Bring on the tech gear, but don’t make it girly: That’s what women want, according to a survey released today.
Just 9 percent of the fair sex want products that “look feminine,” like a pink Playstation or Hello Kitty keyboards. The remaining 91 percent seek something sleek and sophisticated, more boardroom than teenage bedroom. The data comes from a study, done by the advertising firm Saatchi & Saatchi, of 750 British women age 24 to 45.
The agency says its study indicates it’s time for tech companies to go beyond the pink ghetto.
“There are clearly some smart, forward-thinking marketers in the industry, but for some reason, when it comes to targeting women, things haven’t moved on,” said Belinda Parmar, planning director at Saatchi. “Most women feel cheated when they walk into stores or see ads with baby-pink, diamante-encrusted products.”
But that doesn’t discourage “lady geeks,” as the study dubbed them, from getting the gear. These “empowered” women, 37 percent of the total, owned an average of six devices, including a digital camera, desktop or laptop, multimedia mobile phone, MP3 player, digital TV and handheld game console. Overall, U.K. women own only slightly fewer tech items (11 percent) than men.
“What’s fascinating to me about this research is the index of just how much technology women own,” said Dr. Genevieve Bell, resident anthropologist at Intel. “Yet we still have these ideas about women and technology that are clearly out of step with the realities of the marketplace.”
Bell, for whom women are arguably the “original early adopters” thanks to domestic tech, said these results echo data she and researchers in Intel’s digital-home team collected, which showed that women adopt technologies — such as Wi-Fi — at a faster clip than men.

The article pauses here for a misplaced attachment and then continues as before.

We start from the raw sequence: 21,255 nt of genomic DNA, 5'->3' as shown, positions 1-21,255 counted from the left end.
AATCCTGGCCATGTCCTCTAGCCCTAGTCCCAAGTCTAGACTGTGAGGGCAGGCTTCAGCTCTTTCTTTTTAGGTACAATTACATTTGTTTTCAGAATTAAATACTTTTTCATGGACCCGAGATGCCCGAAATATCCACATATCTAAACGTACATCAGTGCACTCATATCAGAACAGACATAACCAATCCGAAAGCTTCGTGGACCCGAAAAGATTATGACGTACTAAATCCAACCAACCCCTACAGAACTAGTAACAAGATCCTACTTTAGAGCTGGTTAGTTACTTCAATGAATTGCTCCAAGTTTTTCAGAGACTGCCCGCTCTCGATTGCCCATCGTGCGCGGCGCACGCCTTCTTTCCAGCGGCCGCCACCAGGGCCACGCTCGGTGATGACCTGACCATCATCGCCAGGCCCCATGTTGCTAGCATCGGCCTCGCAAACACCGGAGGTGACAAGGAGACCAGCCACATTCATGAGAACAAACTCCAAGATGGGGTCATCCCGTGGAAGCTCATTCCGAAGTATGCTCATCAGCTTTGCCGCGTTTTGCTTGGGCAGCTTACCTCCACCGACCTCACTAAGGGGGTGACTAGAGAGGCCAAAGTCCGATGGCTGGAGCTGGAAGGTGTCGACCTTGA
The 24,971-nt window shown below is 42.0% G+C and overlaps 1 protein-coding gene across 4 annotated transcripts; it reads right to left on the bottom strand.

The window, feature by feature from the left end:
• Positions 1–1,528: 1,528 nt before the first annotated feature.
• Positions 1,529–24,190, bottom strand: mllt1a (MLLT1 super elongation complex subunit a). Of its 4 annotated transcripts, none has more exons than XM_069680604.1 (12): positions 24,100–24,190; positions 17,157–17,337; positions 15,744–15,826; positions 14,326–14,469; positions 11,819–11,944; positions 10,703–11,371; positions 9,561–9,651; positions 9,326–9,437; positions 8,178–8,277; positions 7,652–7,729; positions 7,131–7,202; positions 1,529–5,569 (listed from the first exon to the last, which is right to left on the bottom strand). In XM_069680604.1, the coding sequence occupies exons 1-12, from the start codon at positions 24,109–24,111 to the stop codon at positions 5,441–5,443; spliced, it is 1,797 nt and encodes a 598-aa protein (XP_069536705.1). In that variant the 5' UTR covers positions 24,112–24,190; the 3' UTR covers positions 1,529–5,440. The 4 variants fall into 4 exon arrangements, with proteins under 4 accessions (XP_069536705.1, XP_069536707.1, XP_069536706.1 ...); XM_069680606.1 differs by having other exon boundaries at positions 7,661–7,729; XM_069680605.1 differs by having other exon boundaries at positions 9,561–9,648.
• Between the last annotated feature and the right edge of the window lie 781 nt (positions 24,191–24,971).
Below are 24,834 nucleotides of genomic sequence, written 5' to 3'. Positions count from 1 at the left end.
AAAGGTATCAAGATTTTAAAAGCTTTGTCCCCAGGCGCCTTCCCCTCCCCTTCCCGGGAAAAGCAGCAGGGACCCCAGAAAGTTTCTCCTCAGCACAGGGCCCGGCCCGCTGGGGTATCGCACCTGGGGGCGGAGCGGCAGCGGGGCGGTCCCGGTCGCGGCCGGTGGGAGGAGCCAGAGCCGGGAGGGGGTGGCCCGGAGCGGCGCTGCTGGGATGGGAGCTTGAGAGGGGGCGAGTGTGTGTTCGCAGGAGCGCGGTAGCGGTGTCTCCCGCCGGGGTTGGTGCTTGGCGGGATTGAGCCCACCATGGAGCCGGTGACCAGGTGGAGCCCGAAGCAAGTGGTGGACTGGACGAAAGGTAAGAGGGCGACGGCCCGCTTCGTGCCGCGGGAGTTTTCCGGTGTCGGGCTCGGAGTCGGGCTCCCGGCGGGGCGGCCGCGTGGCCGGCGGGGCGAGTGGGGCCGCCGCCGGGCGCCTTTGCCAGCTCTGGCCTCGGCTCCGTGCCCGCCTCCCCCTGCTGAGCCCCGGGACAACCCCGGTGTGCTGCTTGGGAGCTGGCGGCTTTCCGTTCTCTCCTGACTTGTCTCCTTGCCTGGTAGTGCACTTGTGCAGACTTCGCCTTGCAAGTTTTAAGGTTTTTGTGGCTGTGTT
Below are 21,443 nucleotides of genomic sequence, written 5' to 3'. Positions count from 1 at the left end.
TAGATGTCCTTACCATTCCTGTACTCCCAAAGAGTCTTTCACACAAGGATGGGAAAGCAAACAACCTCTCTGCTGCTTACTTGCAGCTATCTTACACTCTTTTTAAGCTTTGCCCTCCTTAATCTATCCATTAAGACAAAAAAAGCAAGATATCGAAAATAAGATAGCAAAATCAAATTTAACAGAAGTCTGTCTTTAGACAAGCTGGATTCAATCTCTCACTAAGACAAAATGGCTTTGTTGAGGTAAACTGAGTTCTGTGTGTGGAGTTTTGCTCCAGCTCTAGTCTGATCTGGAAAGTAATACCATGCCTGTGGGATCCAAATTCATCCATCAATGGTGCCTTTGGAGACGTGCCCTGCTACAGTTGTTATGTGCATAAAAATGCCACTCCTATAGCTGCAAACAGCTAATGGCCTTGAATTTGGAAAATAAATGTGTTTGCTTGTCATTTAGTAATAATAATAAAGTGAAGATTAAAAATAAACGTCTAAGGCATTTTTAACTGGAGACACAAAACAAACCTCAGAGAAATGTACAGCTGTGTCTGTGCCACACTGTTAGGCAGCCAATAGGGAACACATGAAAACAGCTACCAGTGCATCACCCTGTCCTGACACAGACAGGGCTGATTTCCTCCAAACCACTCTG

That doesn’t mean, however, that today’s consumer electronics stores are tech-friendly to chicks: More than half the women in the study reported leaving a tech store without buying because they couldn’t find what they wanted.
Software engineer and London’s Geek Girl Dinner founder Sarah Blow knows a few women like the ones in Saatchi’s “daunted” category — the 28 percent of the total who feel intimidated by technology.
“The main ways that I’ve helped women become more tech-savvy is to explain the technologies in simple and easy-to-understand terms,” Blow said. “It’s about understanding what the user needs and how they intend to use the product, not what a product is capable of doing.”
More often than not, tech stores assume females are uninformed and oblivious to technology, Blow says. The result? Women buy less tech. The survey says “daunted” women spend 35 percent less than their tech-savvy counterparts, resulting in a 600-million pound (or $1.2-billion) spending gap yearly. Jupiter analysts who worked on the study consider that figure conservative.
The study’s authors, as well as other researchers, agree on the key to upgrading women tech users from cowed to confident: Simplify, simplify, simplify. “Demands on women’s time tend to be greater,” said Sydney-born Bell. “If you wanted to design technology that would appeal to women, it needs to work flawlessly the first time out of the box and every time thereafter. They don’t have time to faff around.”